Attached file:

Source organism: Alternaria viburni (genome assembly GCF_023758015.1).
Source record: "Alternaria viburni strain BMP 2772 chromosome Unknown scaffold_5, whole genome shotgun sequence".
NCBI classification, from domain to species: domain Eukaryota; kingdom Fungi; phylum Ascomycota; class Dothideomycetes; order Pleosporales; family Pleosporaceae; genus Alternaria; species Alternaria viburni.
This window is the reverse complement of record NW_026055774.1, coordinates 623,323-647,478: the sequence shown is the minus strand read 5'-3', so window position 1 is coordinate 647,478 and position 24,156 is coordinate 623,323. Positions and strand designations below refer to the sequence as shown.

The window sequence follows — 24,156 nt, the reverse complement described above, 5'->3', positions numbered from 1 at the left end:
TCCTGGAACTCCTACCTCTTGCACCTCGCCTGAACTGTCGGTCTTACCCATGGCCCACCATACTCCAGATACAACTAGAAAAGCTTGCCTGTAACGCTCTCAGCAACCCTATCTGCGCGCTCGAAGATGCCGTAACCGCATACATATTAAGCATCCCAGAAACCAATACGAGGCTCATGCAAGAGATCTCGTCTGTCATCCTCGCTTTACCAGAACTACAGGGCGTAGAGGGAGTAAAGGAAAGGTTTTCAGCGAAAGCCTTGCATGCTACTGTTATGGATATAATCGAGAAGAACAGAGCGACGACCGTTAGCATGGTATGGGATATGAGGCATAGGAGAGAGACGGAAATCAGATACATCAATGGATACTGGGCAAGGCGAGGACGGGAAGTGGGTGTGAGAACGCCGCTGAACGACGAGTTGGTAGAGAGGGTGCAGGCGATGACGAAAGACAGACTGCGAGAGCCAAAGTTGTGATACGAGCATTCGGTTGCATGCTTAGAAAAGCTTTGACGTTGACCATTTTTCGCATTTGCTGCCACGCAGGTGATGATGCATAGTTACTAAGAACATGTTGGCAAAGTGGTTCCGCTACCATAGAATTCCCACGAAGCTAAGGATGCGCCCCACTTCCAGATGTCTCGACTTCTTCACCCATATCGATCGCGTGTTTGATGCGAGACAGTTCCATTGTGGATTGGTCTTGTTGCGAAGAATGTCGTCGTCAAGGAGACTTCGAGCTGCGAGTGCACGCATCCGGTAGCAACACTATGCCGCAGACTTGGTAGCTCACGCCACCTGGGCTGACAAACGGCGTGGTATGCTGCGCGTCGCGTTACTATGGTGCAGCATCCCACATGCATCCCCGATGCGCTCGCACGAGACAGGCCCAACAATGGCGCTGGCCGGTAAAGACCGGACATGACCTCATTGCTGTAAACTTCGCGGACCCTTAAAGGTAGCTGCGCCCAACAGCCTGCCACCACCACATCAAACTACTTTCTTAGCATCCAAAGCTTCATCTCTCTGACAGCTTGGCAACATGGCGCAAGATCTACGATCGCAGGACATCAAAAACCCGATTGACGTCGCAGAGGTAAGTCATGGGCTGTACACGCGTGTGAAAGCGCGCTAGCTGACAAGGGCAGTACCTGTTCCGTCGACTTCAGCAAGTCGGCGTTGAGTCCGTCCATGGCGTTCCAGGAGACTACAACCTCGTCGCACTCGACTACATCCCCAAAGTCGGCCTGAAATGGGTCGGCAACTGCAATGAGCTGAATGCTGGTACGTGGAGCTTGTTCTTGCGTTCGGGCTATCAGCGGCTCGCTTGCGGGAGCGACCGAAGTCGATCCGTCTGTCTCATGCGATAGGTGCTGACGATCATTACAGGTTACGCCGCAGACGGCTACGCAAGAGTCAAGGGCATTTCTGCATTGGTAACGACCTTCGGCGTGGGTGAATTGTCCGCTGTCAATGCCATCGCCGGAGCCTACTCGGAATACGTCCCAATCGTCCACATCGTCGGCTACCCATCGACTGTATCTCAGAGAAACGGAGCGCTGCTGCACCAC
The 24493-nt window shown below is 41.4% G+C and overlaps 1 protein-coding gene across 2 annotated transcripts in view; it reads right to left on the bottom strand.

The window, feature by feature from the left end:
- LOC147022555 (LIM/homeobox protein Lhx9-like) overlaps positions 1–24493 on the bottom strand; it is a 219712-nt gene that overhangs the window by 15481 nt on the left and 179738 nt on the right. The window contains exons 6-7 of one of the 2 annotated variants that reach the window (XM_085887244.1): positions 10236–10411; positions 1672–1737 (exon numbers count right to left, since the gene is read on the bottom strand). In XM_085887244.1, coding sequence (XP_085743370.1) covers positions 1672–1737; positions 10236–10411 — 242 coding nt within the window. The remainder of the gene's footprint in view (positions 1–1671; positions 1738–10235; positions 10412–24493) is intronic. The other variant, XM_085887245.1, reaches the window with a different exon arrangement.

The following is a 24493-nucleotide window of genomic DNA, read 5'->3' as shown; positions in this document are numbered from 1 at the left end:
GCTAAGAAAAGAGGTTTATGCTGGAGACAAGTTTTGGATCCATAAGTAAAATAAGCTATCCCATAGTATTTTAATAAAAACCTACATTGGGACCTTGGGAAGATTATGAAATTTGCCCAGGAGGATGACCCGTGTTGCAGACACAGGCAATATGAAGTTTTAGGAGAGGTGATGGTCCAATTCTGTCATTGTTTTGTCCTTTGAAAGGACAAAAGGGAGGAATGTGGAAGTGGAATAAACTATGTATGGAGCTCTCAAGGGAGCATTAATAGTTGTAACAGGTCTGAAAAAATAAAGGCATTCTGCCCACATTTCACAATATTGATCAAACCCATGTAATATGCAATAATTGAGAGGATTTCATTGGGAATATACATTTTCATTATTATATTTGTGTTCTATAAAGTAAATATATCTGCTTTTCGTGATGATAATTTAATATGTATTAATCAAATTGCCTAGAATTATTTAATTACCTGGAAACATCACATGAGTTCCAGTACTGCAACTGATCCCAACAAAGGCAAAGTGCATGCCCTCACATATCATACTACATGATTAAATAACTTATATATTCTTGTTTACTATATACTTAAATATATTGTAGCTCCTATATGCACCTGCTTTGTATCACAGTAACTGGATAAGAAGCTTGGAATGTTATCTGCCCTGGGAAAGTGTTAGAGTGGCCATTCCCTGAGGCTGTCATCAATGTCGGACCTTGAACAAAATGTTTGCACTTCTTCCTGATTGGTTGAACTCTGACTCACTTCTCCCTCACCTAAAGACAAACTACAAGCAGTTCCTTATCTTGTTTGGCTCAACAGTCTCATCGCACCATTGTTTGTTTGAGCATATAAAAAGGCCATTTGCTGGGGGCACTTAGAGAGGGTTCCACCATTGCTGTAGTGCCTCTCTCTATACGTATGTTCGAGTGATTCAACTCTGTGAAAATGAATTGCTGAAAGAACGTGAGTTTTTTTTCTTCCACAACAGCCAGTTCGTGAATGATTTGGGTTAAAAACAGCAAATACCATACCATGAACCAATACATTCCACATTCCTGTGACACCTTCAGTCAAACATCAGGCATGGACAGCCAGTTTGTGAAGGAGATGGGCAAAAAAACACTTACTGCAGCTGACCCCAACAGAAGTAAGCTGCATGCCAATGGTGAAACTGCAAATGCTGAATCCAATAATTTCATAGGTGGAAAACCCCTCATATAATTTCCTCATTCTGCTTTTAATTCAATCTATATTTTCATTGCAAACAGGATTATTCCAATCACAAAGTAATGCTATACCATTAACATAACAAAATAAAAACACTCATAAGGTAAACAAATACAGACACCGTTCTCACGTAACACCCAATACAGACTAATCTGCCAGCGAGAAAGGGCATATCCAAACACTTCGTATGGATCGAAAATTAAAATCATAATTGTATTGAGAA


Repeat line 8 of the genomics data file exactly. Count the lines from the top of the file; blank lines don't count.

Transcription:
The window, feature by feature from the left end: